My only daughter is about to get married. Like other fathers of the bride, I find myself lingering over memories of her girlhood.
I remember once when were on a safari cruise in Africa, a hippopotamus came out of the river and started attacking the back of the boat. She jumped into my lap, believing that if she could just get close enough to me, everything would be okay. I thought, I appreciate your trust, honey, but I’m not going to be much help!
Children have a wonderful capacity for trust. The faith they put in adults is unqualified, and that should humble us; we often don’t deserve it.
Sometimes kids suffer from intentional betrayal by a trusted adult, like former Penn State football coach Jerry Sandusky, recently convicted of sexually abusing underprivileged young boys. Other times, they are neglected by society at large, as are the 1.7 million children with a parent behind bars. Many of these kids – like the brother and sister found living in an abandoned school bus after both their parents were sentenced to do time – face enormous obstacles, but get little notice.
In the years I spent as a pastor, I wrestled with the reality of a world in which society’s most vulnerable members can be the victims of such ugly betrayals. When I consider what the Bible has to say about children, though, I find both hope and courage.
The Bible affirms that children are a central focus of God. In the Old Testament, when God established the new nation of Israel, He emphasized that children should be whole, loved, and instructed so they can reach their full potential. The older generation was to be the steward of the younger. In a time when the surrounding cultures sacrificed their children to idols to ensure good harvests, this was a revolutionary principle!
It’s also clear that God expects adults not to give children more than they can handle. The Apostle Paul instructed early Christian fathers not to “exasperate” or “embitter” their kids. In other words, adults should act with consideration for the levels of information and experience that children are prepared to deal with, or risk causing them loads of heartache.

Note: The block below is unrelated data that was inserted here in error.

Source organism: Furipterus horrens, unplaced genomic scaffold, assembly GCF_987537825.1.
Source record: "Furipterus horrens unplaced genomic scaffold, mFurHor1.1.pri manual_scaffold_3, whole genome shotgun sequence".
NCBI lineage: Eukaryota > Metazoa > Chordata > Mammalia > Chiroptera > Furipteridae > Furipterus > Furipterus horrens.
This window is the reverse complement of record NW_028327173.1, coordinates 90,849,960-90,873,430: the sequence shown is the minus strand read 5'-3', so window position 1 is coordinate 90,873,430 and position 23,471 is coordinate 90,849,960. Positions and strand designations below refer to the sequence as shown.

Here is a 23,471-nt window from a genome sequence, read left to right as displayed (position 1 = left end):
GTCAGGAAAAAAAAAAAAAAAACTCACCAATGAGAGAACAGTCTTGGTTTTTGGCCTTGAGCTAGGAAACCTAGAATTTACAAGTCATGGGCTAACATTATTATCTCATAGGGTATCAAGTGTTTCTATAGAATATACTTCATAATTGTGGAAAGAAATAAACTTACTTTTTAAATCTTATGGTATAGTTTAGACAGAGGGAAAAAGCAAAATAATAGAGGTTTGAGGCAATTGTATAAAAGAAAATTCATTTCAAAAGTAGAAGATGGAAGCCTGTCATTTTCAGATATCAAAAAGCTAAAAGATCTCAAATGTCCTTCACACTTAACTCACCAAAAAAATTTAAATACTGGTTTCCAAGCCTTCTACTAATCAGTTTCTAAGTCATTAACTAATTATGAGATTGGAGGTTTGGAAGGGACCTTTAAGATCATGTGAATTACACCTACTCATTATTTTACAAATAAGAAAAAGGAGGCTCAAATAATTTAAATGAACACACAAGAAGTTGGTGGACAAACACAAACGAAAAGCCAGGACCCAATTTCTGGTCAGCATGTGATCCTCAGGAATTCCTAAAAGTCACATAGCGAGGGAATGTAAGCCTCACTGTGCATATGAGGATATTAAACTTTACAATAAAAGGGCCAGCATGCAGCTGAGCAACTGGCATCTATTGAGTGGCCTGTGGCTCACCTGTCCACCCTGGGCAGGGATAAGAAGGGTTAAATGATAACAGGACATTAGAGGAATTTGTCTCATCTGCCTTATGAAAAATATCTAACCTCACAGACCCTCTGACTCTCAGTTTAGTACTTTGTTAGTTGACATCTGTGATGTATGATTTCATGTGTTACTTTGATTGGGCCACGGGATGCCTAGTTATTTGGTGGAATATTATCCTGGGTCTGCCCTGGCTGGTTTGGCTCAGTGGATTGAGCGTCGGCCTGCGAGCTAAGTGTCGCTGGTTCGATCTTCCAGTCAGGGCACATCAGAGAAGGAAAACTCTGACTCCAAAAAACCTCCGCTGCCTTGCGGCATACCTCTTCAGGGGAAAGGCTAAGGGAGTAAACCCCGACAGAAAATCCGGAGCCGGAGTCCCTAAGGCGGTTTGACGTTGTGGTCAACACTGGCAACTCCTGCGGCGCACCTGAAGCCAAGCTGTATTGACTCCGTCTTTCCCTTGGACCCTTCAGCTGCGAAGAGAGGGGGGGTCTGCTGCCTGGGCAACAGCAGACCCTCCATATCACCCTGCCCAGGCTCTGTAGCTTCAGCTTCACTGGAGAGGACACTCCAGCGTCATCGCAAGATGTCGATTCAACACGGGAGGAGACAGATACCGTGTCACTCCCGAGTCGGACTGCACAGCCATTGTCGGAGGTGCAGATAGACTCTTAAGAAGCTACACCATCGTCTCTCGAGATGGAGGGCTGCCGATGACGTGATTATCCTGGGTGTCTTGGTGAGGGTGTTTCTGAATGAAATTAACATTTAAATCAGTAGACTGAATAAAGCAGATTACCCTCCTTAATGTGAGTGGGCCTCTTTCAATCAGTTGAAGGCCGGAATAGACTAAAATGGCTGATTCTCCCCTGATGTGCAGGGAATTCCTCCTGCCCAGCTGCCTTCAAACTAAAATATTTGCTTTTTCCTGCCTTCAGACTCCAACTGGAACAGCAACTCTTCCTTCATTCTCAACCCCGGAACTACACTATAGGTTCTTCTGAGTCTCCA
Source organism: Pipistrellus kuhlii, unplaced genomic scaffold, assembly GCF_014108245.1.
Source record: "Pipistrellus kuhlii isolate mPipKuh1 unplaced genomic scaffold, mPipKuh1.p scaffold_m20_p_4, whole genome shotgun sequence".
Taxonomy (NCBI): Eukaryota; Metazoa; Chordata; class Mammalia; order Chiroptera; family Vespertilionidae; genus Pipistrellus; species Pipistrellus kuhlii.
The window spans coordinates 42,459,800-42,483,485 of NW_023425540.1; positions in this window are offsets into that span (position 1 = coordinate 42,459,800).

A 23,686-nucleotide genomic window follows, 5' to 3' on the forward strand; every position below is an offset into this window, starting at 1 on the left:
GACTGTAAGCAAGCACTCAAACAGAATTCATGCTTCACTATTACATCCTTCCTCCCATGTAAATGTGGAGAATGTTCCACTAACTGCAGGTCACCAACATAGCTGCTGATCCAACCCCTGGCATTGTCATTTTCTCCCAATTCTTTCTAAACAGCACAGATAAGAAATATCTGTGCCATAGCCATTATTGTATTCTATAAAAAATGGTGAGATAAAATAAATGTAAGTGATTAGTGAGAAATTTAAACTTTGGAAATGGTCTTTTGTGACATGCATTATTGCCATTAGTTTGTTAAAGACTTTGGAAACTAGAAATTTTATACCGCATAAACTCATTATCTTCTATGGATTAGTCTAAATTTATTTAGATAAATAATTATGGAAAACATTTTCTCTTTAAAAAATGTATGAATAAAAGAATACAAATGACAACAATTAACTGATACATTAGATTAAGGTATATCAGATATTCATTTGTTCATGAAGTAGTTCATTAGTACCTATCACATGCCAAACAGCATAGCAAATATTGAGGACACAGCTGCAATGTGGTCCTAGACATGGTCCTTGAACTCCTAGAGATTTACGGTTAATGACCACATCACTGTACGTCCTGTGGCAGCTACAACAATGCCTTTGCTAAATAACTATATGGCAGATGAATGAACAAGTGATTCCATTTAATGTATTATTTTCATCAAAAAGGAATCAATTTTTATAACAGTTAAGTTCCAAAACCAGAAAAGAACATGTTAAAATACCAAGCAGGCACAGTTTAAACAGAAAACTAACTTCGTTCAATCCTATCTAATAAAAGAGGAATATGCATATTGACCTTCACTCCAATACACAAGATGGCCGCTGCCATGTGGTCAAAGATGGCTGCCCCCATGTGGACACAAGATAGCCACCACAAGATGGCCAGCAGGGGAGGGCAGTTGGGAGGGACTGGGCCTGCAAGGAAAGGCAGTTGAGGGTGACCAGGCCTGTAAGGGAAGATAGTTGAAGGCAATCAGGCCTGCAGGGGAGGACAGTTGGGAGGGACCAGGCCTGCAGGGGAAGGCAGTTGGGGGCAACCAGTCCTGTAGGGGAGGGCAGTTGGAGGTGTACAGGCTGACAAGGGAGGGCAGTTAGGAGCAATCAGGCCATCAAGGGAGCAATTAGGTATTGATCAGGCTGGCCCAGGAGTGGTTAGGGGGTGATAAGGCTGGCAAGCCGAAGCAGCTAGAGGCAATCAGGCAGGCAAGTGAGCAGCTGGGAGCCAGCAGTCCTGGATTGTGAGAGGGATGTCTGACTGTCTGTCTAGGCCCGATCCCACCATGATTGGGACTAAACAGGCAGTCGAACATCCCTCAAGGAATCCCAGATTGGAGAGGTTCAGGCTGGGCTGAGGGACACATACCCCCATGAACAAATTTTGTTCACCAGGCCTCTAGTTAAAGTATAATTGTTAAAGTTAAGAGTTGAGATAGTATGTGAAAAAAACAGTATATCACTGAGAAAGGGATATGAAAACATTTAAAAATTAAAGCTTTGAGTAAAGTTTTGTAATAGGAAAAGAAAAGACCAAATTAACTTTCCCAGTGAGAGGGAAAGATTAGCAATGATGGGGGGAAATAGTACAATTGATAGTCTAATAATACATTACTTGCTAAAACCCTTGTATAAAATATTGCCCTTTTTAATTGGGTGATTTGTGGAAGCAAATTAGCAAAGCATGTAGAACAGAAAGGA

Americans have long gone to great pains to both protect and nurture their children. Particularly in affluent communities, kids’ carefully supervised lives are built around school and enrichment activities. As summer hits, they go on to day camps. Churches get in on the action, too.
Thousands of them host Vacation Bible Schools (VBS) to give kids additional structure and learning opportunities. All this is good.
Our national problem is not that we somehow undervalue children; it’s that we don’t always know where to look to find the children most in need of our help. Inmates’ children in particular get placed on the back burner. They grow up in single-parent homes, or they get shuffled into foster care. They are five times more likely than their peers to live in poverty. Despite the best efforts of loving caregivers, they often endure confusion, loneliness, depression, abandonment, social ostracism, and profound anger. Talk about exasperated children! These boys and girls lose a parent they trusted to keep them safe at a moment of incredible crisis. Should we be surprised if they often follow their parents to prison?
As complex as their situation is, I believe that Scripture directs us to the solution. Jesus once did something that shocked first-century sensibilities: He got down in the dirt with little kids. His disciples rebuked him for setting aside his dignity, but He ignored them, pulling toddlers into his lap and blessing them. He condemned his disciples’ superior attitude, telling them that unless they became like humble, trusting children, they wouldn’t ever enter the kingdom of God.
If we want to change the situation of children who are getting left behind, we need to imitate Jesus. It’s time to get down in the mess with children and families in terrible pain, giving them the support and love they need to break out of an intergenerational cycle of crime.
When I share this message with churches around the country, telling them about Angel Tree, Prison Fellowship’s decades-old ministry to prisoners’ children, they’re not unwilling to help, but they’re often unaware of the scope of the problem, or how intimately it’s woven into their own communities. Leaders at a church recently asked me, “Are there really any kids of incarcerated parents in our area?” There were within blocks.
It doesn’t take much to ease the burden of an inmate’s family. Churches—and other people of good will—can incorporate prisoners’ children into their existing programs, like VBS, youth mentoring programs, or summer camps. They can make sure kids have the supplies they need to succeed in school, or gifts to celebrate the holidays; the opportunities are boundless.
If we take seriously the notion that every child has inherent worth and deserves our society’s nurture and protection, we cannot afford to ignore children with an incarcerated parent. Like Jesus, we must reach out to them, and their trust will for once not be betrayed. In turn we will discover that the blessing goes both ways: They will teach us what it means to have faith that pleases God, faith that presses in close, believing everything will be okay.